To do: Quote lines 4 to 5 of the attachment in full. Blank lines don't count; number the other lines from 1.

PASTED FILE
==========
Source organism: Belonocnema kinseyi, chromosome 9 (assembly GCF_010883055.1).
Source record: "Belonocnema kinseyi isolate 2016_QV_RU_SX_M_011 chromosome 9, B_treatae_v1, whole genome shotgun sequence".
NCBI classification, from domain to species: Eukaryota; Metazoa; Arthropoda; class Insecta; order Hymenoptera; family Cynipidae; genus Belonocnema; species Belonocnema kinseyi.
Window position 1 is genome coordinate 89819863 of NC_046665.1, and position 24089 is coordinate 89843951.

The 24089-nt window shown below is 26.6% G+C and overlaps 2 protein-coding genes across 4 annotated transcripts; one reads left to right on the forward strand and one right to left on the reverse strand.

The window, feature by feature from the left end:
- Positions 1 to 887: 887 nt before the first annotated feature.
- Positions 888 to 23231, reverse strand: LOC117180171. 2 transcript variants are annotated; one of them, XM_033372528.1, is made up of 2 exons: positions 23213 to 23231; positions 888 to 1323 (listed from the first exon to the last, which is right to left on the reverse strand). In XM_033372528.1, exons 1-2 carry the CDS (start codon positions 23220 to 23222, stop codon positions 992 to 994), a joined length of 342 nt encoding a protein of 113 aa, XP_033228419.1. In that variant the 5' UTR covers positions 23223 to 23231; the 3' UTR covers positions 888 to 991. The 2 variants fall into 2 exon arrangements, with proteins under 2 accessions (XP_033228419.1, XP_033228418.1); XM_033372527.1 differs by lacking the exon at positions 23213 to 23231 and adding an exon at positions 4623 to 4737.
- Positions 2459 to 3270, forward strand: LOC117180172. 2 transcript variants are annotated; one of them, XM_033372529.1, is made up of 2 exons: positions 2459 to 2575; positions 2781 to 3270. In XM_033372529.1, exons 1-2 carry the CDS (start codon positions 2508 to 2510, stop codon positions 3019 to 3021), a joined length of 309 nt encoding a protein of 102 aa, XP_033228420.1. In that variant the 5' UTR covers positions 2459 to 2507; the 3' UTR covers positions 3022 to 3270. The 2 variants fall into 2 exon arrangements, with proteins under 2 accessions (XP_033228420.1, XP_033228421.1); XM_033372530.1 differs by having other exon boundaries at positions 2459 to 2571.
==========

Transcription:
Window position 1 is genome coordinate 89819863 of NC_046665.1, and position 24089 is coordinate 89843951.

The 24089-nt window shown below is 26.6% G+C and overlaps 2 protein-coding genes across 4 annotated transcripts; one reads left to right on the forward strand and one right to left on the reverse strand.